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reception centers and bus them all the way to these reception centers, five of them newly opened in the north of the country. people don't want to be there simply because of this anxiety of the borders, when will the borders be close together. they are pointing out to the fact that they are not migrants, not coming here because they want a better salary, but because they fled war, from very difficult conditions. some of them were telling us that they had to stop in turkey to get money to make enough money to pay the smuggler to be able to come across into greece. now that stamp of turkey is becoming a problem on their passports, macedonia police saying if you've been in turkey more than a month, you have to return to turkey or stay in greece and not allowed to go further. they explained they were just trying to earn money to continue this trip. every tent has a family, four or five people inside and you can see how small they are. in teach tent is a story of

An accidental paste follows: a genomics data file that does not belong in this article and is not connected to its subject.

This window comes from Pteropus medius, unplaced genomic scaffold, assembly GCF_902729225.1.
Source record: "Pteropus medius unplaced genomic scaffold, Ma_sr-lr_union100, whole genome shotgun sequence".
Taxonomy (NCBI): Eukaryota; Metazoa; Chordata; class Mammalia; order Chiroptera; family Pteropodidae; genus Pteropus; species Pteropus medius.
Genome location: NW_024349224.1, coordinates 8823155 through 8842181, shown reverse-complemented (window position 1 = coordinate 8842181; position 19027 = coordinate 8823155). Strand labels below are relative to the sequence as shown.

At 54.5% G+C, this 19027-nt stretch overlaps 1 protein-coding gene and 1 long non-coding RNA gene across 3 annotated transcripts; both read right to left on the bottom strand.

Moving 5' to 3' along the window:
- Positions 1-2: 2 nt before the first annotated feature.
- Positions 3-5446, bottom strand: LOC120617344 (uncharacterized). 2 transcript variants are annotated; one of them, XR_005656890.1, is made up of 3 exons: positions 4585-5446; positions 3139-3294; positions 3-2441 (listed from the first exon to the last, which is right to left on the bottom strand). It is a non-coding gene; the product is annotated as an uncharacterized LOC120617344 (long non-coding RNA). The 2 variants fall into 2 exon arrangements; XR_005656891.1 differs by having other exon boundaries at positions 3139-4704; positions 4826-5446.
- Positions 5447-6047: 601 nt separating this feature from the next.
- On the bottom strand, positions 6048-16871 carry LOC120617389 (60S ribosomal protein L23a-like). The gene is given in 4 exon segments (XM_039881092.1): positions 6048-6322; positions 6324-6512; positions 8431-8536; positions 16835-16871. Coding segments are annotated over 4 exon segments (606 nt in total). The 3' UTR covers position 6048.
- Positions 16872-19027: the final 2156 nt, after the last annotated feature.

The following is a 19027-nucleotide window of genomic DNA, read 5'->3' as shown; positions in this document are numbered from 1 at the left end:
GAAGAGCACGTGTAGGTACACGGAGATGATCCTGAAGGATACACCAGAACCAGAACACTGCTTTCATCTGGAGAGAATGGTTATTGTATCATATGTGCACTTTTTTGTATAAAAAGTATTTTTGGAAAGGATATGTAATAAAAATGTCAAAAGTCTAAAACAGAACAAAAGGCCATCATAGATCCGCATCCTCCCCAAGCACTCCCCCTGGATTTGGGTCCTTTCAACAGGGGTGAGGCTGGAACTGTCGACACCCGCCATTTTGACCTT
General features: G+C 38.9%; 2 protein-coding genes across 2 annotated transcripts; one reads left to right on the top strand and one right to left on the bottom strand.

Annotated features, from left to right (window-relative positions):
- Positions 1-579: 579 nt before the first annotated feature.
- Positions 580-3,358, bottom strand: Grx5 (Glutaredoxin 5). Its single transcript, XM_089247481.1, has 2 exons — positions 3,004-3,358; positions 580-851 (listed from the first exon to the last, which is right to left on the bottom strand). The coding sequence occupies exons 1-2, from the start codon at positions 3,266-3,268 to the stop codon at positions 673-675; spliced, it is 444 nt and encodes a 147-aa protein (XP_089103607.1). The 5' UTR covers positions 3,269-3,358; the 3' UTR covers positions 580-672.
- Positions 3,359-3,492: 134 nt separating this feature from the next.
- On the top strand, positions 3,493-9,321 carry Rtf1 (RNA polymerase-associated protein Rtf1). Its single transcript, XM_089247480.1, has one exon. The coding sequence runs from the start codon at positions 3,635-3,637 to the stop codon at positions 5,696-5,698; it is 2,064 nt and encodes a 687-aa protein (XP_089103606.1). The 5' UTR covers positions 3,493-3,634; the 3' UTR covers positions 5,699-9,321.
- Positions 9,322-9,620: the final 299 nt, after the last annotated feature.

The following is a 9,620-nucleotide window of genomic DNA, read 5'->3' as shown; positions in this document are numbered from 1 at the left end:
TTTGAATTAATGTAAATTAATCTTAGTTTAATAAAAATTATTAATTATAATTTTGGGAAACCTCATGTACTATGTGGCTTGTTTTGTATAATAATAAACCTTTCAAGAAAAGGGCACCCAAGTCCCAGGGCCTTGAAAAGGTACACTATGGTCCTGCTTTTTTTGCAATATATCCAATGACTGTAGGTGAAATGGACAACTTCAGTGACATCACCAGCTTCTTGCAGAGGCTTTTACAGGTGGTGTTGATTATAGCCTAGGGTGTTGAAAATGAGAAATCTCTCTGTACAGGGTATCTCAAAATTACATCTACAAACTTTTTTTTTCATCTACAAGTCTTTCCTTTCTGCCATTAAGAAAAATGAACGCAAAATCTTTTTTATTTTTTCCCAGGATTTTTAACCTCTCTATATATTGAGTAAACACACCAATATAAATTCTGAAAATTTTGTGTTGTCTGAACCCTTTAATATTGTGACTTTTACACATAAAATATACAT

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people fleeing war and hardship. the economic migrant, those non-iraqis and non-syrians are nowhere to be seen at the moment in this camp. they have already understood that the only way for them to go through is to hook up with smugglers, many operating on both sides of the border and try to find a way that way, because they will not be able to go through this one. >> thank you for that update from the borders. two women killed in an armed standoff in istanbul remembered the gkc. the cameras show them armed with guns. yomaz was arrested in 2017 and found guilty in 2012 of being a member of a terrorist organization. attacks on security forces have increased in turkey over recent months. we have the latest from southern turkey. >> thursday's attack is just the latest in a series of attacks that have been targeting